Michael Schwab has been with the firm since 1997 and is a partner. Mr. Schwab specializes in trademark and copyright counseling, litigation and counseling on regulatory and other issues in the beverage alcohol, dietary supplement and food industries. His practice includes all aspects of a domestic and international trademark practice, including advising, searching the availability of marks, filing and prosecuting trademark applications, handling contested oppositions, cancellations and litigations, managing worldwide trademark portfolios, enforcing trademark rights, including gray market goods, anti-counterfeiting, and monitoring and preventing infringing third party trademarks, internet and related domain name use and advertising compliance.
Mr. Schwab also negotiates, drafts and interprets license and other agreements, monitors licensee compliance and manages intellectual property due diligence in connection with corporate mergers and acquisitions.
In the beverage alcohol, dietary supplement and food fields Mr. Schwab counsels clients on a wide variety of issues including federal, state, local and international regulatory compliance, international and domestic distribution agreements, federal alcoholic beverage label approval and state brand registrations, advertising compliance, trade practices and customs and international trade matters.
Jeffrey Schwab is a founding member of the firm. He is a patent attorney specializing in intellectual property litigation, licensing, Alternative Dispute Resolution (“ADR”), and advertising law. Mr. Schwab has written various articles on intellectual property licensing and has been a guest lecturer on intellectual property protection at major corporations, universities and bar associations. He was Chairman of the New York Intellectual Property Law Association subcommittee on ADR for 3 years. He has been lead counsel in a number of jury cases resulting in multi-million dollar awards for the Firm’s clients. He is an AV rated attorney by Martindale Hubbell, and have been selected for listing for 2013 Top-Rated Lawyers in Intellectual Property by American Lawyer Media and Martindale Hubbell.
Caridad Piñeiro Scordato joined Abelman Frayne & Schwab in 1980 as a clerk, attended law school at night and then worked as an attorney for a number of years before becoming a partner of the Firm in 1994.
Caridad specializes in international trademarks, computer and new media law, publishing and literary law, and international litigation. She has represented a broad range of clients in the pharmaceutical, entertainment, publishing, automotive, alcoholic beverage and food industries.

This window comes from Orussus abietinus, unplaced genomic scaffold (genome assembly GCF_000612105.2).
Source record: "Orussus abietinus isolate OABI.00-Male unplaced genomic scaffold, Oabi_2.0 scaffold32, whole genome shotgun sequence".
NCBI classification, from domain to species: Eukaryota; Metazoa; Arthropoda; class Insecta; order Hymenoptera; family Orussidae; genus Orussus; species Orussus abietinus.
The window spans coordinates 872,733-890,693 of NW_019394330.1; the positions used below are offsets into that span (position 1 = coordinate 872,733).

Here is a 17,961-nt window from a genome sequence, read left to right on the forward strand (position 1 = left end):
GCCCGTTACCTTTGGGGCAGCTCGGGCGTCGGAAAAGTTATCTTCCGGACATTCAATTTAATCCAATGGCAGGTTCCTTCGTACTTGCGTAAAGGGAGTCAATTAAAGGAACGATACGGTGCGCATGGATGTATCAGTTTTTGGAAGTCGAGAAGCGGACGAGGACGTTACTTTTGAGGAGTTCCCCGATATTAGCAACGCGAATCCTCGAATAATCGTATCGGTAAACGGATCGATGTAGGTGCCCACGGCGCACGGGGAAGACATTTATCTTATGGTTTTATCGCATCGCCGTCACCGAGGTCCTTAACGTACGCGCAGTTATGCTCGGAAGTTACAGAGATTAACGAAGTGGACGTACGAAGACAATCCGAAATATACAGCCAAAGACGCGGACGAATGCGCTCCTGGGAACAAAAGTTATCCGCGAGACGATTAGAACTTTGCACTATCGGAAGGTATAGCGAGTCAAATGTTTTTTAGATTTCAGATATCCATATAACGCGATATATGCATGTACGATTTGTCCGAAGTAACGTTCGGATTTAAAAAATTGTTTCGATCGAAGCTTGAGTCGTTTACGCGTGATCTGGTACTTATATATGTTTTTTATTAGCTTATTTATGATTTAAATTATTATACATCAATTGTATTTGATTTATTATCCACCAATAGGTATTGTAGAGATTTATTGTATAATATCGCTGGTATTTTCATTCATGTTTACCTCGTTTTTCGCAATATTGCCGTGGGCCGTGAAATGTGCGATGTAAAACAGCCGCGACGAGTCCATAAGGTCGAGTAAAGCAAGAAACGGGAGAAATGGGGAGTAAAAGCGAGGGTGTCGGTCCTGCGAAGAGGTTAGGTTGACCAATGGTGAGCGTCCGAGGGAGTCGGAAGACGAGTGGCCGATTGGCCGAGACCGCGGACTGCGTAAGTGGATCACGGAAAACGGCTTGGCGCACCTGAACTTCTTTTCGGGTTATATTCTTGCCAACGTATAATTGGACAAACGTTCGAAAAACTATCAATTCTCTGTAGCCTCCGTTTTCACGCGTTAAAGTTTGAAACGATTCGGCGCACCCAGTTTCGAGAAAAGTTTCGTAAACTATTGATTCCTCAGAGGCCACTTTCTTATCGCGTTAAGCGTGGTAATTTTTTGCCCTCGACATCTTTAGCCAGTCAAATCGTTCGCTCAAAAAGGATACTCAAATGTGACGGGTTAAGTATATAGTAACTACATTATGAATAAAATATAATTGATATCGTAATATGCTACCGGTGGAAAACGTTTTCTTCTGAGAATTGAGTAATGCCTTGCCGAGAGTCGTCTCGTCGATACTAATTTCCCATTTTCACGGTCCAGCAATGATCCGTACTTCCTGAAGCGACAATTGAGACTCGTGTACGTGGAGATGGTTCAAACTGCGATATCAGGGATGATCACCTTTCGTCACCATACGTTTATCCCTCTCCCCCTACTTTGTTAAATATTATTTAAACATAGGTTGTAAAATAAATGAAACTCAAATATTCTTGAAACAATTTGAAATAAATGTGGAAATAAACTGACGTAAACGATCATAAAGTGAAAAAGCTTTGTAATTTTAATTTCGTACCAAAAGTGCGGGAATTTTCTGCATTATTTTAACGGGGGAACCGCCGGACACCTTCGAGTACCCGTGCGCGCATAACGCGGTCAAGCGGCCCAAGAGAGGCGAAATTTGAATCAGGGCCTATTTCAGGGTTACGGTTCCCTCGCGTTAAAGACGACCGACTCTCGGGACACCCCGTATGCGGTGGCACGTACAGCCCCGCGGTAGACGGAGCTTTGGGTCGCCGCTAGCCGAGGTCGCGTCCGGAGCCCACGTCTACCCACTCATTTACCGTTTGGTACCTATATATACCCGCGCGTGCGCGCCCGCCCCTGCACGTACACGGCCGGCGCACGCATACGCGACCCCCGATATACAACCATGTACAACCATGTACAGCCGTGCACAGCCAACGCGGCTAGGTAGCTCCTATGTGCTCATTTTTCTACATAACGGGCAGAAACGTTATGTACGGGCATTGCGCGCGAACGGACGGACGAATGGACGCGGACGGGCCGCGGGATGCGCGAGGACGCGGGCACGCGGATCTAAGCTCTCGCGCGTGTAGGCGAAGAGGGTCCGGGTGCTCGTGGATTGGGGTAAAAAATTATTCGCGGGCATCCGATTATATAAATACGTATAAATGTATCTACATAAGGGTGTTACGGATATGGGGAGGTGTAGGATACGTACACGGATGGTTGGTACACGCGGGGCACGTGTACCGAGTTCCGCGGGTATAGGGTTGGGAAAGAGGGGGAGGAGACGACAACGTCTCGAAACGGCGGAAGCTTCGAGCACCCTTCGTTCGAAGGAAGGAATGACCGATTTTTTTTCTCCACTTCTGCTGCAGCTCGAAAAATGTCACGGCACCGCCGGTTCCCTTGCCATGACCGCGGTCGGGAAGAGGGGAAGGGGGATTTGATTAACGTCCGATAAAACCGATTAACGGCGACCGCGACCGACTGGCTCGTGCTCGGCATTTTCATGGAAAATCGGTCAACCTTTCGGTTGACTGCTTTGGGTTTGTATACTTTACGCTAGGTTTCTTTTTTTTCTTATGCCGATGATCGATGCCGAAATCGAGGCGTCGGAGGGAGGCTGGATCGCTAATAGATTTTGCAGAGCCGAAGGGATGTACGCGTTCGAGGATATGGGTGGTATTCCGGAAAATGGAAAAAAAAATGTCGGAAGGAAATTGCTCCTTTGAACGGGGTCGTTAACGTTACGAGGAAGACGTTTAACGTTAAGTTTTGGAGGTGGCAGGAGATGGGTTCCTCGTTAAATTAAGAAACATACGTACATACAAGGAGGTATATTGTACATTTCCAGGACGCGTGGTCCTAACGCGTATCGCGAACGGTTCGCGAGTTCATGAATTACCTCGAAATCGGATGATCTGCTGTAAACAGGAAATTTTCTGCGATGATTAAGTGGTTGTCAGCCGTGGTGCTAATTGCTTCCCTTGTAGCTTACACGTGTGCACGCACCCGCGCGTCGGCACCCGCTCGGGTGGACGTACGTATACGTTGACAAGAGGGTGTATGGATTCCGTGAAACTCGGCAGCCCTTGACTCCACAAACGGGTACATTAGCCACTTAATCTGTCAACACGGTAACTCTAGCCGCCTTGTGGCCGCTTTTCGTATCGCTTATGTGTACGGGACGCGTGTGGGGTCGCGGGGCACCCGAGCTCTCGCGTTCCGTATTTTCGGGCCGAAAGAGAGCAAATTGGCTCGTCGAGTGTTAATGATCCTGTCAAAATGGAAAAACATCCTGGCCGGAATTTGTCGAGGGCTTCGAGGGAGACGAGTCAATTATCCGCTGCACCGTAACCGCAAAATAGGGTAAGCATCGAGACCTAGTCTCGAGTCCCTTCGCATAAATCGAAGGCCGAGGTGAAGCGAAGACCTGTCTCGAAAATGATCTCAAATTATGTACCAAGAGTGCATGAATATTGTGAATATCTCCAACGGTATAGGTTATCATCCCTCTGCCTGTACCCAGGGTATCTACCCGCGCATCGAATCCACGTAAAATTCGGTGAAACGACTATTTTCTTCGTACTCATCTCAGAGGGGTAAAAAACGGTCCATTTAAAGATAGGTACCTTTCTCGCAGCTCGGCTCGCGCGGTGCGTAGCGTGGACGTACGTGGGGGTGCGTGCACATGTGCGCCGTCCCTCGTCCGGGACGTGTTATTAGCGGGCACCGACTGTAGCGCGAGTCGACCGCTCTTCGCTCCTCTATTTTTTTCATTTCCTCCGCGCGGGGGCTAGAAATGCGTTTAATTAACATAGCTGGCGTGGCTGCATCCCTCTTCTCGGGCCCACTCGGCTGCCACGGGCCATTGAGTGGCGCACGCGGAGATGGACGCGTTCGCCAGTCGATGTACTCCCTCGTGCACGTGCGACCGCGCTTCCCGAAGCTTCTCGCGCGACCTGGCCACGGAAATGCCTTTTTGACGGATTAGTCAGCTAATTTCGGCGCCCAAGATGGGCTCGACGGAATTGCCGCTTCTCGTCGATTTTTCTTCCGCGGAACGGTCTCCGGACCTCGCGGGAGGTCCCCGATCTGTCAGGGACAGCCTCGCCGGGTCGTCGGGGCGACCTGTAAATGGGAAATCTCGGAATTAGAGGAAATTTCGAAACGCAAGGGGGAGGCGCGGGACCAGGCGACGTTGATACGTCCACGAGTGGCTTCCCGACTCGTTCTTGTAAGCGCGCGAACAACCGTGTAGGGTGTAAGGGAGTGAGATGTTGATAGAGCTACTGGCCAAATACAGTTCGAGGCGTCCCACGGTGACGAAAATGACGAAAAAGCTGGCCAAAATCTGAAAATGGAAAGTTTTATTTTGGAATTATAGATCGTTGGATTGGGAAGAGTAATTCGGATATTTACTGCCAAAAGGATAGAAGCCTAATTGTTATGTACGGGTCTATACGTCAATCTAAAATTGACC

In the area of publishing and literary law, Caridad brings the unique experience and insights of being a New York Times and USA Today bestselling author, with knowledge of the inner workings of the industry.
As the Firm’s Managing Partner for IT, Caridad also has hands-on knowledge and experience in the computer and new media law areas.
Caridad is fluent in Spanish and has a working knowledge of Italian, French and Portuguese. With those language skills she has assisted clients in a number of important overseas due diligence, litigations, and negotiations.
Marie Anne Mastrovito joined Abelman Frayne & Schwab in 1999 as an associate attorney in the trademark department. Prior to joining the firm, Marie Anne was a Trademark Examining Attorney with the United States Patent and Trademark Office and served as a Staff Attorney with the law firm of Jones Day Reavis and Pogue assisting in unfair competition litigation.
Marie Anne concentrates her practice in the field of trademark prosecution and the representation of clients in Opposition and Cancellations actions and ex parte appeals before the U.S. Trademark Trial and Appeal Board. In addition, Marie Anne has represented clients in successful appeals to the United States Court of Appeals for the Federal Circuit.
Marie Anne is also experienced in trademark clearance and investigations, preparing cease and desist letters, drafting and negotiating coexistence agreements, and assignment of marks.
Peter Lynfield joined the firm in 1980. He has been a partner since 1986. Peter concentrates his practice on U.S. and International trademark, copyright, unfair competition and related matters counseling and litigation.